Tests first full-scale component of Hydrocarbon Boost Program
The United States is one step closer to eliminating its reliance on Russian technology to launch its military satellites.
The Hydrocarbon Boost Technology Demonstrator, a U.S. Air Force technology effort focused on development of Oxygen Rich Staged Combustion rocket engine technology, has recently completed its first full-scale component test at 100-percent power.
The development of Oxygen Rich Staged Combustion technology has been deemed a critical technology for the nation to help eliminate the United States’ reliance on foreign rocket propulsion technology.
The testing was performed by Aerojet Rocketdyne under contract to the Air Force Research Laboratory Rocket Propulsion Division, nicknamed the AFRL Rocket Lab. The HBTD’s kick pump is the first full-scale component to commence testing.
The AFRL Rocket Lab recently completed the test campaign of HBTD’s sub-scale preburner at its test facilities at Edwards Air Force Base in the same historic facility that tested the F-1 engine for the Project Apollo Saturn V program and RS-68 engines for the Delta IV expendable launch vehicle system. The kick pump was tested at Aerojet Rocketdyne’s facility in Sacramento, California, which has been used continually through Titan missile, Apollo and space shuttle programs.
The kick pump is a complex turbopump assembly made up of both a turbine and pump, hence the term turbopump. It is designed to be extremely compact and rotates at punishing speeds to meet extraordinarily high efficiencies required for space access, even down to one-third of engine power levels – a severe challenge for current state-of-the-art turbopumps, system designers say.
The kick pump operates in excess of 75,000 rpm at its 100-percent power level. The component is a critical element of the engine as it “kicks” a vital portion of fuel up to the extremely high pressures demanded by other engine components, without requiring the engine to pump all the fuel to that pressure. This drastically reduces the size, weight, cost, and complexity of the engine.
The implementation of this kick pump in an ORSC engine provides for a performance improvement compared to other foreign engines, such as the Russian RD-180.
“This is an exciting day in the rocket propulsion industry,” said Dr. Shawn Phillips, the Rocket Propulsion Division chief. “The completion of this test is a key milestone that has been years in the making. So far everything looks good; there were no anomalies and the data indicates that the pump is functioning nominally.”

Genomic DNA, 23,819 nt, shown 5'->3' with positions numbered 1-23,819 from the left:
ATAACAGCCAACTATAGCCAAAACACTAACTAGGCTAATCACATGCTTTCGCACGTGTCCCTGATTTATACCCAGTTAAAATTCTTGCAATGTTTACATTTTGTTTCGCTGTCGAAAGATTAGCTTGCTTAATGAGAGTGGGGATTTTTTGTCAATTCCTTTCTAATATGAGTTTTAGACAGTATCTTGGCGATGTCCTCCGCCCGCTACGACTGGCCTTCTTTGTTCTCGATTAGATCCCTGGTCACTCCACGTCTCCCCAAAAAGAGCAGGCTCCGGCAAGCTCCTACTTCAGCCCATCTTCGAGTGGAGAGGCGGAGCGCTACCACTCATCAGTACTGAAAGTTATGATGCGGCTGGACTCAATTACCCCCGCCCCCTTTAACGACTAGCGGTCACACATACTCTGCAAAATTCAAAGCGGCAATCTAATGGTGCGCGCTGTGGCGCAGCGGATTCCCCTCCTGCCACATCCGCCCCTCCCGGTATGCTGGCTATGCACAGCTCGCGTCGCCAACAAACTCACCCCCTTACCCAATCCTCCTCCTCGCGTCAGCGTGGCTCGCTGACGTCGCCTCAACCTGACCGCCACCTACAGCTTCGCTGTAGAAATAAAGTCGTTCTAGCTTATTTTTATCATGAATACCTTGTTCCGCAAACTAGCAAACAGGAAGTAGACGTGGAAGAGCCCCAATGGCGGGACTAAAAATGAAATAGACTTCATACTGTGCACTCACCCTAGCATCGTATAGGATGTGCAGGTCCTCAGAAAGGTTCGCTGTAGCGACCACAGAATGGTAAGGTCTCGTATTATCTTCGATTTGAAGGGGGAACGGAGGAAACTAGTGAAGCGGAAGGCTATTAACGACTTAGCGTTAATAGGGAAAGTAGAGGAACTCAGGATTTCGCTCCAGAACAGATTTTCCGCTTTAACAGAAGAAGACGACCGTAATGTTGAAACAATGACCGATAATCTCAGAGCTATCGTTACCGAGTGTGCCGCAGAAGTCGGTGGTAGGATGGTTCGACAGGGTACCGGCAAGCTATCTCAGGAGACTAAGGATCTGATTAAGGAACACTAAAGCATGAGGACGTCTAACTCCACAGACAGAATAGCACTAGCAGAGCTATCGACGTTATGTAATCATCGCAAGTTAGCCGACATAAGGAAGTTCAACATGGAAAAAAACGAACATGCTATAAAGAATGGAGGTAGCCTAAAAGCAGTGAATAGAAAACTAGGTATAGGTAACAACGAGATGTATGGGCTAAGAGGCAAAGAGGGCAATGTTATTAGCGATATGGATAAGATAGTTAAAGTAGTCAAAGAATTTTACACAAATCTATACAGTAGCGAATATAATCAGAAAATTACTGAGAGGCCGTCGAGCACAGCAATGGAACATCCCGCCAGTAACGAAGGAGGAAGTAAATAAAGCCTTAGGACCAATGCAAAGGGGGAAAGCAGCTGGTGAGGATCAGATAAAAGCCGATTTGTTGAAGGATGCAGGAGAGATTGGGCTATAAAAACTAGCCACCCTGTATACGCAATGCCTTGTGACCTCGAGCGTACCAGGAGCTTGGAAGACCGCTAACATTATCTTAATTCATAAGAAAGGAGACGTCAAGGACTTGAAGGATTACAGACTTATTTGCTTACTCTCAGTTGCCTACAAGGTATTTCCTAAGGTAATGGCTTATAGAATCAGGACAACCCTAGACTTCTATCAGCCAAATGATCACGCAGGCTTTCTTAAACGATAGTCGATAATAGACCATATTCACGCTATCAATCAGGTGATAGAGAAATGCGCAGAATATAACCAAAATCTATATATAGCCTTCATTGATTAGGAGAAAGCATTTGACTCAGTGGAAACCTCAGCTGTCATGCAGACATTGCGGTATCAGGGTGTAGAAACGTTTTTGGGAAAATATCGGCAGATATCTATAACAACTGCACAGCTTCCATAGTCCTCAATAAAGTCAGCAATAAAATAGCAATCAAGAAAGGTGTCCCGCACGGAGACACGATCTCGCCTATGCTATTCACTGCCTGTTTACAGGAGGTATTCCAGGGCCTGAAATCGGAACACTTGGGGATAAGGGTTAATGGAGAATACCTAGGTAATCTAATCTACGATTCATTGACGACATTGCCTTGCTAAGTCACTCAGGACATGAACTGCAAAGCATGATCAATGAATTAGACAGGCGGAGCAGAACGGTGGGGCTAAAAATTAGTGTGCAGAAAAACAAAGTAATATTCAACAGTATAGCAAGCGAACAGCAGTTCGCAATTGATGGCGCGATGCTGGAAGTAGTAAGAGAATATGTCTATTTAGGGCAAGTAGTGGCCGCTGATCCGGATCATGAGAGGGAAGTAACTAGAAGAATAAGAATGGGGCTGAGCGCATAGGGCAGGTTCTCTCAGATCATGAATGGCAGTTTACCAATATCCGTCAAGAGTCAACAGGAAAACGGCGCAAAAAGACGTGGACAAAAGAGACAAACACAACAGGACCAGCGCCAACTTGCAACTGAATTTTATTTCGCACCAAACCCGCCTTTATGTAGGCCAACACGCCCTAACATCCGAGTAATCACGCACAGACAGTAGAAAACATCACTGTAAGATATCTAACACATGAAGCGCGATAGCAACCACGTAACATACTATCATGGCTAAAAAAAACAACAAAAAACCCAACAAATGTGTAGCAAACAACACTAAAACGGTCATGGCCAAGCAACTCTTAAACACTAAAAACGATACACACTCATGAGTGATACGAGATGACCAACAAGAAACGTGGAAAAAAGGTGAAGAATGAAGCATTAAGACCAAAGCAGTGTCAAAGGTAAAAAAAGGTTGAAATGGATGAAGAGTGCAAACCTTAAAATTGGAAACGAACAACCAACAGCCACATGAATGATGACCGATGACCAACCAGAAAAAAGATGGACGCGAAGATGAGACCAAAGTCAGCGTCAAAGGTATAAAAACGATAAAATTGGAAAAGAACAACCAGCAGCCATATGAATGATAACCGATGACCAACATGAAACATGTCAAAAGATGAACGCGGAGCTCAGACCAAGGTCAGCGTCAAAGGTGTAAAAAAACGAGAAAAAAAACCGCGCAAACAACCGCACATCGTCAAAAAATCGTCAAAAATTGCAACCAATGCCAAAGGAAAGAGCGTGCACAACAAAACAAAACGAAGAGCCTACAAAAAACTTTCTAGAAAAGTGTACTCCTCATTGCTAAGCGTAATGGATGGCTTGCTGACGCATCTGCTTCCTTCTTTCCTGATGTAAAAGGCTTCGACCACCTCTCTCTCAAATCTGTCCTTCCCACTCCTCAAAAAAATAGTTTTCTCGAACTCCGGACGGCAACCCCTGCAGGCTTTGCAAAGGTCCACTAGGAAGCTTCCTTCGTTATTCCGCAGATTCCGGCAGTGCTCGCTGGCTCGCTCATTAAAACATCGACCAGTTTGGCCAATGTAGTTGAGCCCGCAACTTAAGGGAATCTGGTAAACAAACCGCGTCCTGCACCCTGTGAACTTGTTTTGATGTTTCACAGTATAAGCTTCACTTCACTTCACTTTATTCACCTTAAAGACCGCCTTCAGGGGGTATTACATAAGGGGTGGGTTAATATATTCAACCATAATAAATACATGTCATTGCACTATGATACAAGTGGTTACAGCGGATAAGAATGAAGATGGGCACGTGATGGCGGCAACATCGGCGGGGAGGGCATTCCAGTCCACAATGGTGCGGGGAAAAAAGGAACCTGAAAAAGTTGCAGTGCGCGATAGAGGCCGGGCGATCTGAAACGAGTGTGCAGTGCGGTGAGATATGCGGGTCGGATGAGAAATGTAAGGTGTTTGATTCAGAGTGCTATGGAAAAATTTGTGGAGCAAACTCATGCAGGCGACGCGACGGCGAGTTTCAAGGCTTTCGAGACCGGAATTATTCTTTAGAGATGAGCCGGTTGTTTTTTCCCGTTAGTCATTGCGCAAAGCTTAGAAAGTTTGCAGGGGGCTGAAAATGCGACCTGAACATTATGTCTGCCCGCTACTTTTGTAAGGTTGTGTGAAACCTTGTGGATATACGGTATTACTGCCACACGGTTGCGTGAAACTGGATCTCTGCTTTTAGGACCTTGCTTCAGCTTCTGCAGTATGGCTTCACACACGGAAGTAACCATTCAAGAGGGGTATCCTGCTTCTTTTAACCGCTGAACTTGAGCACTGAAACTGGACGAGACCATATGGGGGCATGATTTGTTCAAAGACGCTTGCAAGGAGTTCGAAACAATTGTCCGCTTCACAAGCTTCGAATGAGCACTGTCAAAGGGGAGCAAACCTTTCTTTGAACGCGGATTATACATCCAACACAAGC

Phillips added that this test effectively achieves the harshest test point of the kick pump test campaign.
Robert Bernstein, AFRL’s Hydrocarbon Boost program manager, said “The 100-percent test confirms that the kick pump is operating as designed, but we’re not done putting it through its paces. There are more than 100 tests before we’re ready to integrate the kick pump with the rest of the engine. The next battery of tests will refine our understanding of how this pump operates and provide the data we need to gear up for testing of the demonstrator engine.”
The sheer number and duration of tests is beyond that of typical test campaigns for development pumps and is an example of the technology push and intense research focus of the HBTD program. As the campaign progresses, the kick pump will be pushed to its limits, testing the pump’s efficiency and potential life of the bearings and seals. These tests will provide data from 113 instruments that will continuously monitor the pump’s health during operation and allow engineers to directly measure parameters that would otherwise need to be determined analytically.
This is one of the most highly instrumented turbopumps of its size ever developed and will provide critical data to the full-scale demonstrator engine test campaign, Bernstein said. The demonstrator engine will integrate the kick pump with other full-scale components like the main turbopump and preburner for integrated powerhead testing.
“The massive amount of data we’ll be collecting will validate some key technologies and help us reduce risk for the full-scale, demonstrator engine,” said Bernstein.
The demonstrator engine’s full-scale components are designed for 250,000 lbf of thrust and a throttling range of 33 to 100 percent, eclipsing the performance and efficiencies of domestic and foreign rocket engines of today.
The testing of the full-scale components will help the U.S. rocket industry understand one of the most challenging rocket engine technologies ever developed and are intended to achieve the ambitious goals of the Rocket Propulsion Directorate for the 21st Century (RP-21) program, said Bernstein. This activity will benefit the Air Force and the nation by demonstrating the viability of key technologies and materials necessary for this cycle while making available the design and data to all of the American aerospace industry he said.
The lessons learned from the HBTD program are vital to maintaining America’s superiority in rocket and space technology, Bernstein said.